Closed-loop vs Open-loop Network

American Express operates a closed-loop payment network, whereas VISA and MasterCard operate an open-loop payment network. In a closed-loop network, payment services are provided directly to the cardholders and merchants by the owner of the network, without involving third party financial institutions intermediaries. On the other hand, open-loop networks are multi-party and operate through a system that connects issuers and acquirers. The network owner manages the information and flow of value between them.

The closed-loop allows American Express to analyze information on card member spending and build algorithms and other analytical tools that enable them to provide targeted marketing and other information services for merchants and special offers and services to card members.

Spend-centric vs Transaction-centric model

American Express follows a “spend-centric” operating model. It focuses on generating revenues primarily by driving spending on its cards through attractive reward programs for card members. This helps them earn discount revenue from merchants. With this model, American Express targets the affluent customers who are likely to spend more. This model focuses on the total amount spent by the customer, rather than the volume of transactions processed.

On the other hand, VISA and MasterCard earn revenue primarily on the volume of transactions carried out through their cards. They follow a “transaction-centric” operating model.

American Express Business Segments

American Express has four reportable operating segments: U.S. Card Services (USCS), International Card Services (ICS), Global Commercial Services (GCS), and Global Network & Merchant Services (GNMS). A brief description of these segments is as follows:

  • USCS issues a wide range of card products and services to consumers and small businesses in the U.S., and provides consumer travel services to card Members and other consumers.
  • ICS issues proprietary consumer and small business cards outside the U.S. and operates coalition loyalty business in various countries. Coalition loyalty programs enable consumers to collect rewards points from a variety of participating merchants through just one program.
  • GCS offers global corporate payment services and global business travel services to large and mid-sized companies. The Company’s business travel operations, which had been included in GCS, were deconsolidated effective June 30, 2014 in connection with the Global Business Travel Joint Venture (GBT JV) transaction.
  • GNMS operates a global payments network that processes and settles proprietary and non-proprietary card transactions.
    • Global Network Services (GNS) focuses on partnering with select third-party banks and other institutions to issue Cards accepted on American Express global network and/or acquire merchants on its network. GNS arrangements fall into the following three main categories: Independent Operator Arrangements, Network Card License Arrangements and Joint Venture Arrangements.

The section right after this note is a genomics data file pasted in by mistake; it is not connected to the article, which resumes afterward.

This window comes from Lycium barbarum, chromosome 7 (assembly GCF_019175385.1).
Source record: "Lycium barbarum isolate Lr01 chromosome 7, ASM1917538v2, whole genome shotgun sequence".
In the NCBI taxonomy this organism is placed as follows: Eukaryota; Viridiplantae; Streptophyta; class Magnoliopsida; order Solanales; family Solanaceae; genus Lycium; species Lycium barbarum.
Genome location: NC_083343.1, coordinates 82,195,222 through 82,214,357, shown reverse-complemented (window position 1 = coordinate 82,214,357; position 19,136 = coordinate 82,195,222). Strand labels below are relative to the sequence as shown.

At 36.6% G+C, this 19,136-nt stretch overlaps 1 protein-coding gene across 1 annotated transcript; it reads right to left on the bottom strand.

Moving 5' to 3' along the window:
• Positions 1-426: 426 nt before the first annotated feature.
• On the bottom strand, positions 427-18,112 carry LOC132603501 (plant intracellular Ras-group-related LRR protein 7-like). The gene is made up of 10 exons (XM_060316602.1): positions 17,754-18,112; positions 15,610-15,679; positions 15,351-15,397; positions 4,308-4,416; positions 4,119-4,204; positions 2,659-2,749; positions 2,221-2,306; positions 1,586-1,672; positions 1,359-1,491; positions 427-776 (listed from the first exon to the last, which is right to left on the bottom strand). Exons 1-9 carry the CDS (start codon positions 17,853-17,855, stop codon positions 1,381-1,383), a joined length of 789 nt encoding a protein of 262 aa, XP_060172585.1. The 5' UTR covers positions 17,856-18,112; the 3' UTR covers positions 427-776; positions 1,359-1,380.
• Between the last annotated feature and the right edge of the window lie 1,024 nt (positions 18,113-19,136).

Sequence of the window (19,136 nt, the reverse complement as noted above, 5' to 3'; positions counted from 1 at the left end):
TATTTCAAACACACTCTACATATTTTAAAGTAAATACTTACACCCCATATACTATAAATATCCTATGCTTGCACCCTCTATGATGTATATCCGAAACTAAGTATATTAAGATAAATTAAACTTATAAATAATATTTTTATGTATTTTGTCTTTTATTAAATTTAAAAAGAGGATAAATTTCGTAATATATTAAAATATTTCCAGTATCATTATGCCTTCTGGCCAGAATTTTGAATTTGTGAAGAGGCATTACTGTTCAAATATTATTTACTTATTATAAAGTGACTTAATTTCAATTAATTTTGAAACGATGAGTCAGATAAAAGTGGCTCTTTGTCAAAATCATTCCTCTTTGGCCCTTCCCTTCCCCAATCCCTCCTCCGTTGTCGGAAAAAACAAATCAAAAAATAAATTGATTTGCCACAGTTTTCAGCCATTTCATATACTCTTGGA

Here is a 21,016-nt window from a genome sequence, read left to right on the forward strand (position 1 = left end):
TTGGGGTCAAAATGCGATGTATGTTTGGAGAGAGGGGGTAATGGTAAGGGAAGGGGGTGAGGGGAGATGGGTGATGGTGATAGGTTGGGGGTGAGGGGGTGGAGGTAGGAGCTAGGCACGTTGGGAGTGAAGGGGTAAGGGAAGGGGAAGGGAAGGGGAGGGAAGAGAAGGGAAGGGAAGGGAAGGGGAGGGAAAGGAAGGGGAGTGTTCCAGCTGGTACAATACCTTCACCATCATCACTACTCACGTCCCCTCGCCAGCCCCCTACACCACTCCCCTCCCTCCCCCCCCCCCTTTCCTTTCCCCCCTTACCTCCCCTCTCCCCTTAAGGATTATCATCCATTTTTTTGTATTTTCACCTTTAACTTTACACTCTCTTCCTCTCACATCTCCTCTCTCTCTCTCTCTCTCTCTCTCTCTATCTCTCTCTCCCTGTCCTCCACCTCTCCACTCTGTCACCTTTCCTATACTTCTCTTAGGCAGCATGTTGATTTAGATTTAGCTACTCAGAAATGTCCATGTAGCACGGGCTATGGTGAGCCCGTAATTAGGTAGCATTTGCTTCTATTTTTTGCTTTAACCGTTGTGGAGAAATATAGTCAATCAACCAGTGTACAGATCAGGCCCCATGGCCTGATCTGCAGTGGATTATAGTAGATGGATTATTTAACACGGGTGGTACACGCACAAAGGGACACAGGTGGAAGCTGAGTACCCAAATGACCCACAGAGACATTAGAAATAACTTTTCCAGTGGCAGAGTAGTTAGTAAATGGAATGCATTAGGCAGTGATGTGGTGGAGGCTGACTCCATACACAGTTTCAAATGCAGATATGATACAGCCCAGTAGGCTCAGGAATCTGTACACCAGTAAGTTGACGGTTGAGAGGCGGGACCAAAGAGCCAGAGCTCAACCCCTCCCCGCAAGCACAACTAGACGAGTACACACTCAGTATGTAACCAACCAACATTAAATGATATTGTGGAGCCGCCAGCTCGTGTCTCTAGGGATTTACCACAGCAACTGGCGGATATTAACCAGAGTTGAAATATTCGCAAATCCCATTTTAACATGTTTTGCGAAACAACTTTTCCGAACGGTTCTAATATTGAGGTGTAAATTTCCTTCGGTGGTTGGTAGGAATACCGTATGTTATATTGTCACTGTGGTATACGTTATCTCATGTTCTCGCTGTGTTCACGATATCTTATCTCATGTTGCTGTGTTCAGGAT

• Independent Operator (IO) Arrangements. The company pursues these arrangements to expand its presence in countries where they do not offer a proprietary local currency card. The company licenses IO partners to issue local currency cards in their countries. IO partners own the customer relationships and credit risk for the cards they issue. They also serve as the merchant acquirer and processor for local merchants.
      • Network Card License (NCL) Arrangements. In a NCL arrangement, the company grants the third-party institution a license to issue American Express branded cards. The NCL issuer owns the customer relationships for all cards it issues, provides customer service to its card members, authorizes transactions, manages billing and credit, is responsible for marketing the cards, and designs card product features. American Express (or an IO partner) operate the merchant network, route and process card transactions from the merchant’s point of sale through submission to the issuer, and settle with issuers.
      • Joint Venture (JV) Arrangements. In a JV arrangement, the JV is responsible for the card member credit risk and bears the operating and marketing costs.
    • Global Merchant Services (GMS) business builds and maintains relationships with merchants and merchant acquirers and processors, processes card transactions and settles with merchants that choose to accept cards for card purchases.

Corporate functions and certain other businesses, including its Enterprise Growth Group and other operations, are included in Corporate & Other.

American Express Business Segments Revenues and Revenue Share FY 2014

Of the total revenues of $34.3 billion in FY’14, American Express generated

  • $17.9 billion revenues, 52.2% of the total, from the USCS segment.
  • $5.5 billion revenues, 16.0% of the total, from the ICS segment.
  • $4.9 billion revenues, 14.4% of the total, from the GCS segment.
  • $5.7 billion revenues, 16.8% of the total, from the GNMS segment.
  • $0.2 billion revenues, 0.6% of the total, from the Corporate and Other segment.

American Express Business Segment Revenue FY14

American Express Geographic Segments Revenues and Revenue Share FY 2014

Of the total revenues of $34.3 billion in FY’14, American Express generated

  • $24.9 billion revenues, 71.8% of the total, from the U.S.
  • $3.8 billion revenues, 10.9% of the total, from the EMEA segment. EMEA represents Europe, the Middle East, and Africa.
  • $2.9 billion revenues, 8.5% of the total, from the JAPA segment. JAPA represents Japan, Asia/Pacific, and Australia.
  • $2.9 billion revenues, 9.3% of the total, from the LACC segment. LACC represents Latin America, Canada, and the Caribbean.

American Express Geographic Segment Revenues FY14

American Express Profits and Profit Margins FY 2014

Of the $34.3 billion of American Express total revenues in FY’14, $28.8 billion were the non-interest revenues and $5.5 billion was the net interest income. The share of net interest income in the total revenues was 16.0%. American Express total operating expenses and provisions for losses were $25.3 billion. This resulted in $9.0 billion of operating profit and an operating margin of 26.2%. After income taxes and other, American Express had a net profit of $5.9 billion and a net margin of 17.2%.

American Express Profits and Profit Margins FY14